Thursday, April 1, 2004
Included is a statement from a colleague being investigated on fraud allegations.
By JoANNE VIVIANO
VINDICATOR EDUCATION WRITER
YOUNGSTOWN -- An on-campus investigation into a sexual harassment allegation against a Youngstown State University professor recommends the educator be fired with no possibility for rehiring.
Robert Campbell, a tenured assistant professor of human ecology, has been employed by the university since 1979 but has not been teaching since the allegations arose in late November.
He faces an accusation from a female student who said Campbell made unwelcome sexual advances toward her while he was her professor from August 2002 until December 2003, which the report says "had the effect of creating a hostile, intimidating and offensive environment."
Campbell has denied he sexually harassed the senior student, says a letter presented to the university by his lawyer Timothy R. Piatt of Youngstown. Campbell declined an interview request from Jimmy Myers, director of the office of equal opportunity and diversity, who conducted the investigation.
What woman said
The woman said Campbell made advances toward her, such as touching her hand, shoulders or knee or brushing up against her. He also had made several inappropriate comments, telling her he loved her, that he wanted to have sex with her, that they should get married and that they should stay together in a hotel room while at a convention in New York.
The woman said she confronted Campbell more than once, telling him "You're my professor, and I'm your student. ... I don't want to have these kinds of comments anymore" and "I think you're stepping over your lines of ethics and decency. I don't think that's right for a professor to proposition a student."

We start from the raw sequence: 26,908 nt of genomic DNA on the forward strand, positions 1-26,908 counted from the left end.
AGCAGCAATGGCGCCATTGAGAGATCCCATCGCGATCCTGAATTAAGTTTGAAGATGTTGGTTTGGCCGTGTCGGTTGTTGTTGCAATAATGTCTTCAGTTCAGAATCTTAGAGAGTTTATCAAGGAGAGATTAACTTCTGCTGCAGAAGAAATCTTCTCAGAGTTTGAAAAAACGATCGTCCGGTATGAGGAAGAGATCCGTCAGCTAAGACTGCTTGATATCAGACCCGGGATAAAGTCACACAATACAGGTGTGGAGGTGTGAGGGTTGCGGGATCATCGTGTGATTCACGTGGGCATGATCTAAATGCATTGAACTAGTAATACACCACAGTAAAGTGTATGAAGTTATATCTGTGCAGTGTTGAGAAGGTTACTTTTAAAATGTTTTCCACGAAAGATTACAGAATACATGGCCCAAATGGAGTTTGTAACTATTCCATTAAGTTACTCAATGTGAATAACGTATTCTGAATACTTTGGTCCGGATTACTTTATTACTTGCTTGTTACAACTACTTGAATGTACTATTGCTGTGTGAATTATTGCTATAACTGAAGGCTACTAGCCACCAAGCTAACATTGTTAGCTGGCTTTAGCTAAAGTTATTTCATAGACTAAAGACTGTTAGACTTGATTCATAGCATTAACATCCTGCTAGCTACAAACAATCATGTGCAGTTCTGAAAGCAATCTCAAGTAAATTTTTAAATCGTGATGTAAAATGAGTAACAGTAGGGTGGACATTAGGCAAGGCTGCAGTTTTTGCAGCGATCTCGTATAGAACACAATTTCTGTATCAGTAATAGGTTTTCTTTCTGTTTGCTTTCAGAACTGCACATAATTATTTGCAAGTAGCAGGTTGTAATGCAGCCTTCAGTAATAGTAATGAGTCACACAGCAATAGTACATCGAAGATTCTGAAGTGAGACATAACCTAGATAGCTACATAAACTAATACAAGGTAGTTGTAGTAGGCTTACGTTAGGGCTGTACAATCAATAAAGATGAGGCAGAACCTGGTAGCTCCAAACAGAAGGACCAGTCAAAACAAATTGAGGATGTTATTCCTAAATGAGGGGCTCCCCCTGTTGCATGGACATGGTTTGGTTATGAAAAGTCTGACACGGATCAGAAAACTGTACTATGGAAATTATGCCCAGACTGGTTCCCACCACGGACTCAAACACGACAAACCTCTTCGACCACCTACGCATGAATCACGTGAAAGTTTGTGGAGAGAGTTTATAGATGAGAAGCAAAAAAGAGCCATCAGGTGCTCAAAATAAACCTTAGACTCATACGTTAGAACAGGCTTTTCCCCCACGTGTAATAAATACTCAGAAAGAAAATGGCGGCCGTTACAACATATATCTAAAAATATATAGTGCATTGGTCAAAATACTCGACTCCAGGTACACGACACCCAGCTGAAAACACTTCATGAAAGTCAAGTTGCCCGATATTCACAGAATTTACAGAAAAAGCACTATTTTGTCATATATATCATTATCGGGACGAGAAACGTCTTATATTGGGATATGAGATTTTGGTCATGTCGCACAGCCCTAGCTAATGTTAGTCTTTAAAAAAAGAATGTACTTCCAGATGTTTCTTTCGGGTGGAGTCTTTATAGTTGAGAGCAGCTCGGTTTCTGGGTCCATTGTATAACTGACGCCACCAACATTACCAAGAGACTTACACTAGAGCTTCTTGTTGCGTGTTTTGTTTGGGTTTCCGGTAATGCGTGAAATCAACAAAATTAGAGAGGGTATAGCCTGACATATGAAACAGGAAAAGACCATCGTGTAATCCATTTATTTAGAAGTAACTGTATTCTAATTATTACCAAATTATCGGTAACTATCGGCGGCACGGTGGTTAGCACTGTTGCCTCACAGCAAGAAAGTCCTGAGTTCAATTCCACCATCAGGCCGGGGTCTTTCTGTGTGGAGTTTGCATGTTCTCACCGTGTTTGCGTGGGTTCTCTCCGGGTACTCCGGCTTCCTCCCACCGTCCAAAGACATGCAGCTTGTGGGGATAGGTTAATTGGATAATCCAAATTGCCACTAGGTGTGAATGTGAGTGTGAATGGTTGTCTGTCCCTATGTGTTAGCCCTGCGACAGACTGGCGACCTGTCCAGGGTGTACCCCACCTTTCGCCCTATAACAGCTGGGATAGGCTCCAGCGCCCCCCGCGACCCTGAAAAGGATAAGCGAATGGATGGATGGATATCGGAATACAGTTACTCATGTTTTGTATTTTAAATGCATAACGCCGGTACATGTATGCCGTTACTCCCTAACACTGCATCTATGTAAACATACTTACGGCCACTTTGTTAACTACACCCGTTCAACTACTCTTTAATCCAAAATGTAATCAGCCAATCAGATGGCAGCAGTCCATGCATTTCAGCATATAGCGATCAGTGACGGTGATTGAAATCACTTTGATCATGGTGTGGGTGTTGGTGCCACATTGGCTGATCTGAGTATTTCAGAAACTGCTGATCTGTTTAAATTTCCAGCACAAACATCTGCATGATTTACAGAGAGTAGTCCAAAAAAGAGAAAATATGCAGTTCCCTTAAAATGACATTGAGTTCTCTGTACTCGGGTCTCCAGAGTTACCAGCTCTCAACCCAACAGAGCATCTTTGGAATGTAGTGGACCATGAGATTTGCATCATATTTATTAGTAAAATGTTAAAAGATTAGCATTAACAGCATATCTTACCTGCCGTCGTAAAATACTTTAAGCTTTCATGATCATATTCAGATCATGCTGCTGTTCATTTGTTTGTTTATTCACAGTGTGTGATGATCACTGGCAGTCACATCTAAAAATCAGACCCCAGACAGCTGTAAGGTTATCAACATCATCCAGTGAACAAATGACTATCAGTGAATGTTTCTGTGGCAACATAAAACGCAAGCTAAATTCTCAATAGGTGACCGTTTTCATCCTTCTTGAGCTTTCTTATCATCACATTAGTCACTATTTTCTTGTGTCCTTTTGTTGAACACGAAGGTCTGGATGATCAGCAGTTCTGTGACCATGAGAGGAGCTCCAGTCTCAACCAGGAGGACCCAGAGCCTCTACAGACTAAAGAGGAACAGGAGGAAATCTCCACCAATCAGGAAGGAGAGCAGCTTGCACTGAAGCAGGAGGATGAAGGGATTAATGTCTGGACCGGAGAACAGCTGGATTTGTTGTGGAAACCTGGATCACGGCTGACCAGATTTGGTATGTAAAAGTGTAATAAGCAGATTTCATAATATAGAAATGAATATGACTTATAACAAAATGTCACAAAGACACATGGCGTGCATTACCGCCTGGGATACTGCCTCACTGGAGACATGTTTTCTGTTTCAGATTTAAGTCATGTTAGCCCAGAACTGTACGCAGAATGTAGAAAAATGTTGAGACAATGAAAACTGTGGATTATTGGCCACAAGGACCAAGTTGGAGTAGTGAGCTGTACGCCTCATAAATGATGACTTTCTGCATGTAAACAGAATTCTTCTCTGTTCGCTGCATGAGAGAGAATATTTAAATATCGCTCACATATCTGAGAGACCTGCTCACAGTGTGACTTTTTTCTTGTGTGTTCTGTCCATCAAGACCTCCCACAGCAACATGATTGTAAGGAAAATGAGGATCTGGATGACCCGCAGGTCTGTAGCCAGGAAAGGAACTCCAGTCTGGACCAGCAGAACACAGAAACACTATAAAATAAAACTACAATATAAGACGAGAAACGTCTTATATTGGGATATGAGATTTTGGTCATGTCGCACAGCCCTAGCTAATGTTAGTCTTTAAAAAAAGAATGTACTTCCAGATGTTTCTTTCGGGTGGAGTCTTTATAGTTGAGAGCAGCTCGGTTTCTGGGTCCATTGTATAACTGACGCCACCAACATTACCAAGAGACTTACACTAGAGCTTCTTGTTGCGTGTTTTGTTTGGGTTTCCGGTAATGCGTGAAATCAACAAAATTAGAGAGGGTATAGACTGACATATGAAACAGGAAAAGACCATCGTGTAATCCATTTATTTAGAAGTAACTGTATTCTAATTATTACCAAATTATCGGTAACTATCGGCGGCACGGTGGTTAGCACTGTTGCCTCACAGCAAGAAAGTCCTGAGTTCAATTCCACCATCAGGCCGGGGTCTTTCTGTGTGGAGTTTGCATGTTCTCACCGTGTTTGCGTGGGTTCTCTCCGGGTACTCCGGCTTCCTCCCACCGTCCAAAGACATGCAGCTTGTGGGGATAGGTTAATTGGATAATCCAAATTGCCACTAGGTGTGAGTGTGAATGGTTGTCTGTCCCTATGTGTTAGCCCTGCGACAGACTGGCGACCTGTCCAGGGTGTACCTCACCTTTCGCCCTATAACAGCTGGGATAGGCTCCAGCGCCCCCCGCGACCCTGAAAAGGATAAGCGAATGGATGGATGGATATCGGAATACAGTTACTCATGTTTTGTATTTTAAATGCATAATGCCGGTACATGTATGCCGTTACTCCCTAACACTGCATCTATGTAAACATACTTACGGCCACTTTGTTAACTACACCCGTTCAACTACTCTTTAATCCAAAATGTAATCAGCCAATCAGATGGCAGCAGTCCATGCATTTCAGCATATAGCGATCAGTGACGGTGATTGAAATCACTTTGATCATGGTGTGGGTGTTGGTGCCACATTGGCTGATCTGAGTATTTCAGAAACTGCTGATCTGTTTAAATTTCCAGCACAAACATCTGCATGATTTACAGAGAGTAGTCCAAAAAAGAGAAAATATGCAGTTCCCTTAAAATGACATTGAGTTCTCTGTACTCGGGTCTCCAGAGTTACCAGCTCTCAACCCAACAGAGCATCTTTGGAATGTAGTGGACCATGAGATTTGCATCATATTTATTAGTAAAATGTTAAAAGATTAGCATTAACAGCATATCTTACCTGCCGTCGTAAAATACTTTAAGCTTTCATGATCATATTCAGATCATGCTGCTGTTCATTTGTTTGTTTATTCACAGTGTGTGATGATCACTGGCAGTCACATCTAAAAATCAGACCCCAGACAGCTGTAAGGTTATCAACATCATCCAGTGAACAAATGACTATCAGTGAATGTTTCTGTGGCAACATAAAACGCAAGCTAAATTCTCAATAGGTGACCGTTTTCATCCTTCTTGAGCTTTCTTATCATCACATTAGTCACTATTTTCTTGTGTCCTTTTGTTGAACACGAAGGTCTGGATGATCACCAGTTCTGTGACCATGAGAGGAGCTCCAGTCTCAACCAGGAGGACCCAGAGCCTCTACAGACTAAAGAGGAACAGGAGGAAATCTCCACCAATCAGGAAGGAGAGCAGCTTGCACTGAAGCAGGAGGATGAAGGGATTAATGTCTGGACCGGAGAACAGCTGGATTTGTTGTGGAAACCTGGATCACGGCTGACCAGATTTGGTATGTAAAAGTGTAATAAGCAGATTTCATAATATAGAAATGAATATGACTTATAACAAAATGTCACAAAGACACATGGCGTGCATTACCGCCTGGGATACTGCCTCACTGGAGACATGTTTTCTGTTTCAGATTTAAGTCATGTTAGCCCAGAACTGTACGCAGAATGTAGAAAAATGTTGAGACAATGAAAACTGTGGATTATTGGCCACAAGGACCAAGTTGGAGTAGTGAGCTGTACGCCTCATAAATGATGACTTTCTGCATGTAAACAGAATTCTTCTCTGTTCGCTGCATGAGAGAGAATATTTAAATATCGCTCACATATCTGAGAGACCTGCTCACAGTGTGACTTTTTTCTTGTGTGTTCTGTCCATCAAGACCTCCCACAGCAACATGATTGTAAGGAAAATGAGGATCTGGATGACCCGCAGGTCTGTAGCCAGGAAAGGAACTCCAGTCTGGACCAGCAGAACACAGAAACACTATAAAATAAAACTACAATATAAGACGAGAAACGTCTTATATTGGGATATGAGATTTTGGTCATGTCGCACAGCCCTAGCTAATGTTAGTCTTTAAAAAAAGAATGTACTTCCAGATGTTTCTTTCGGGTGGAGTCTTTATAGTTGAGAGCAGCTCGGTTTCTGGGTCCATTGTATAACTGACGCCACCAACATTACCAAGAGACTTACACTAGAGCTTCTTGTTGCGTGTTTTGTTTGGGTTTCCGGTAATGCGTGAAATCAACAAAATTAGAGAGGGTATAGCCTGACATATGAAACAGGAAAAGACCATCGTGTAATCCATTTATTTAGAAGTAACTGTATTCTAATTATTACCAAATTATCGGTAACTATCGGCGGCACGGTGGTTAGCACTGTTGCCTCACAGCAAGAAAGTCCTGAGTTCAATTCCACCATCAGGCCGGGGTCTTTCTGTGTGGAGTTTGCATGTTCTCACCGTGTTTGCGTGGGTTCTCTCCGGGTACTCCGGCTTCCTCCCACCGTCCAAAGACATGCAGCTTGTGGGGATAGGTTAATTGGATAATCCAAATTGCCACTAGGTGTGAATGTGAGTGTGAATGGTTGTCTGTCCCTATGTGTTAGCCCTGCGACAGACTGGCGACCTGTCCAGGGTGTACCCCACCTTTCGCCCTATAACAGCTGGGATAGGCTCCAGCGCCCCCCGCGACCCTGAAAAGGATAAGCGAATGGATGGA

She said that the advances continued despite her comments and that she suffered stomach problems and was afraid to walk to her car alone at night while on campus.
Piatt's letter says that Campbell denies most of the allegations. He also acknowledges that some comments or actions were misinterpreted or easily explained. For example, Piatt writes, "When guiding and instructing his male and female students, he at times places his hands on their shoulders."
"At no time did Robert Campbell engage in sexual or any other form of harassment against [the student]. Her allegations are wholly unfounded and must be rejected accordingly," Piatt writes.
Other names given
The student gave Myers names of other students who said they also had concerns about Campbell. Myers contacted them, but they either did not show up for interview appointments or did not respond to a request for an interview.
Myers' report, which recommends Campbell be fired with no possibility for rehire, faces review by Dr. Tony Atwater, provost and vice president for academic affairs, and an investigation review committee.
The committee includes several administrators, as well as Jean Hassell, chairwoman of the department of human ecology, and Dr. William Bruce Neil, an associate professor of human ecology.
Neil also is the sole witness in the sexual harassment report and gave Myers a 26-page statement.
Neil is the focus of a separate investigation into whether he defrauded the university. In question is the validity of his master's and doctorate degrees. Neil became involved in the Campbell matter because the student first presented her complaints to him, Myers' report says.
Neil told Myers that Campbell had acted inappropriately and made inappropriate comments regarding many female students, some of whom had complained to Neil, including one who said he had tried to kiss her when she was against a wall.
Campbell's salary for 2003-04 is $63,697. His salary has been supplemented over the years by summer teaching assignments which most recently earned him $18,171 in 2003.
Supervisor evaluations in his personnel file show he has been active in the university community, often volunteering at various events. He also has received high marks for his teaching ability and average marks for research.